I like spending time with my family and being involved at church. I like certification exams. I like studying and learning new things. I like HAM radio, blogging, and photography. I like keeping up with the Marvel movies and TV shows. That’s just a few of the things I like. Specific technologies I like include Wi-Fi, Routing & Switching (R&S), Data Center, Virtualization and other topics directly and tangentially connected to networking topics. You know what? I like too many things.

Reality Check

I’ve recently come to realize that I’m trying to do too much and I have finite time. I’m trying to keep up with way too many technologies. It’s just not possible to keep current on everything. I have decided that I need to cut a few things out, or at least minimize them. Obviously church and family can’t be cut, so I have to start cutting out other things. Like watching TV. Deciding that Data Center stuff really isn’t that important to me and that it’s okay that I only know what I need to do my job. Realizing that R&S really isn’t my focus, even though I like it. That I don’t need to be a VMware expert. I like all these topics and will continue to learn about them through the course of my work, but I’m never going to be the expert that I want to be if I can’t narrow my focus.

Let It Go

To narrow my focus, it’s time to let some of my interests go. Time to allow them to be things I am aware of, but not actively pursuing. Virtualization, Data Center, and SDN can no longer be topics of study. I’ll learn what I need to know as projects demand it, but I will not seek out knowledge in these spaces. I work more with R&S and will keep a bit more current with that, but it still won’t be my focus. Practically, this means actively reducing inputs. I need to unsubscribe from some blogs and podcasts. I need to use my VCP5 exam voucher and regardless of pass or fail, just walk away. If I unfollow you on twitter, I apologize; you’ve been moved out of my main timeline and into a list.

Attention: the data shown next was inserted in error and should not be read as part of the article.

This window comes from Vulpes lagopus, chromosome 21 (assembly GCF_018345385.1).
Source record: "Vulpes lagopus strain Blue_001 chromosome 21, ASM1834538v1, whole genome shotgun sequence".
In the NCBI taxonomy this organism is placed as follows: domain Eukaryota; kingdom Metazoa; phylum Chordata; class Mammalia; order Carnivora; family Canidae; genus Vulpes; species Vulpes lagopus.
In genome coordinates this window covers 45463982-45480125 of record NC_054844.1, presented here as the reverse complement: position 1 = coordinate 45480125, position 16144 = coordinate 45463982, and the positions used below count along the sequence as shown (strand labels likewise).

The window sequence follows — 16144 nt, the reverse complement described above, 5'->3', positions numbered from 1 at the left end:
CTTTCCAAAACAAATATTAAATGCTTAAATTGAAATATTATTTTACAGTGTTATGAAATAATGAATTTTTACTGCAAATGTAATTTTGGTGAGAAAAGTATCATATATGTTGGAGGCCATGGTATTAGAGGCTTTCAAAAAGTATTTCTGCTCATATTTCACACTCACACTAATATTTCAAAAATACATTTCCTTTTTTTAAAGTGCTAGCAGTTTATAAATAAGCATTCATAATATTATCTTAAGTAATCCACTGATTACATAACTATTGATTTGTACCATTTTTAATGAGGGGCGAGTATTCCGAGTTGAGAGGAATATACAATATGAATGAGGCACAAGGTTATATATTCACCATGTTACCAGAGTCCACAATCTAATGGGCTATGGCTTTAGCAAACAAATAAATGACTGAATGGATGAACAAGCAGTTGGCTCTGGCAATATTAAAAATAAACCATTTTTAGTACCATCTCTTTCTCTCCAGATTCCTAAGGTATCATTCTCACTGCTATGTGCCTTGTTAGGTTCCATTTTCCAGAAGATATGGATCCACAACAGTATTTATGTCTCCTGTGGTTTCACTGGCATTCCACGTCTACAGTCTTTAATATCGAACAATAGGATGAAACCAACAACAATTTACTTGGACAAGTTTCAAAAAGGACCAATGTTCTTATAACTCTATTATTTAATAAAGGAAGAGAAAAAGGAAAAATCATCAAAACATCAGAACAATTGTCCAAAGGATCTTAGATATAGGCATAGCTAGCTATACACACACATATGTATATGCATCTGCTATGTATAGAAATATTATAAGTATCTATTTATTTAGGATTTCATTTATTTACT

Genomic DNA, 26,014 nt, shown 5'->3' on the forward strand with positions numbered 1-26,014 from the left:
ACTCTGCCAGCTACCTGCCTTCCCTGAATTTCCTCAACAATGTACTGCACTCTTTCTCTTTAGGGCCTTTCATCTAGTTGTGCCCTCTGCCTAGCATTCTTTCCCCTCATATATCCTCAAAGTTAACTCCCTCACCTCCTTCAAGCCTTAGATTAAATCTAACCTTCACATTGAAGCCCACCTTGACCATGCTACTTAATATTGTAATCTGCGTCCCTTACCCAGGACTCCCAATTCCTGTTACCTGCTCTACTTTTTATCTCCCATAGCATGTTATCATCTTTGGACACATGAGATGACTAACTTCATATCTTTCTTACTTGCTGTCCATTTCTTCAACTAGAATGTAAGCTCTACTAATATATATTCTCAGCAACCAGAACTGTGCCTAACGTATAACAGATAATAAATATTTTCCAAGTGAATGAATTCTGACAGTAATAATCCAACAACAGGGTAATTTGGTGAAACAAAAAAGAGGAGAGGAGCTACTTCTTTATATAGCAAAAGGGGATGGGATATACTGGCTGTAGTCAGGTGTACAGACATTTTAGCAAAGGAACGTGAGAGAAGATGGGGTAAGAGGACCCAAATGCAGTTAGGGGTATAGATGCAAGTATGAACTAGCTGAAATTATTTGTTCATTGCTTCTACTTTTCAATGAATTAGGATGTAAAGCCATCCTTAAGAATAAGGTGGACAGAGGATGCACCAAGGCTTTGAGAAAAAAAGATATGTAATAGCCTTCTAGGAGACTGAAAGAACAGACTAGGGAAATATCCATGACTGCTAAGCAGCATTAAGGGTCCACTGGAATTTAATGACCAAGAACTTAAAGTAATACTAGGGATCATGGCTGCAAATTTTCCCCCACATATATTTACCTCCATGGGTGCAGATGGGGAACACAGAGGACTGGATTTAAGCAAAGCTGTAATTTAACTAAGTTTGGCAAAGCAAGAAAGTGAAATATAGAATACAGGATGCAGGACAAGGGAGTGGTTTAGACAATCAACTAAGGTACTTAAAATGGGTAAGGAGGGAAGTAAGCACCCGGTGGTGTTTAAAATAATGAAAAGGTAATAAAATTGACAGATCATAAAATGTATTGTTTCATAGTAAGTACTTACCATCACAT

Wi-Fi or Bust

I’m putting the bulk of my time that can be devoted to studying, learning, and generally keeping current, into the realm of Wi-Fi. There is also sort of a vague tie in to HAM radio, which is a bonus. Wi-Fi is taking up more and more of my time at the office. The problems are interesting and RF is a topic I’m passionate about (see also, HAM radio). Wi-Fi, as an industry, has a lot going on and it is the future of the access layer. I like Wi-Fi and have more interest in it than with anything else, so it’s Wi-Fi or bust.

Niggling things to get in my way include my CCNP R&S, which is due for recertification. I need to pass a CCNP level exam, but I haven’t decided for sure what I’m going to do. I’m torn between an exam towards CCNP Wireless, the ARCH exam (which would grant the CCDP), or just taking TSHOOT to get the recert out of the way. What I really want to be studying right now is the CWNA, so I’m leaning towards TSHOOT just to remove that pressure…

Thick or Thin

I say all this publicly for two reasons. First, it is easier to follow through with a commitment when you state it for everyone to see. It makes the commitment real and peer pressure (even if it’s just imagined) is a powerful force. Secondly, I say this in the hopes that you might start thinking about how you spend your own study time. Are you spreading it thinly over a wide swath of topics or thickly on something you are really passionate about? I can tell you that spreading it thin is unsatisfying. Focusing has more reward, even though you have to leave some things behind. Find what you are passionate about and chase it. I promise it’ll be worth it.

FIN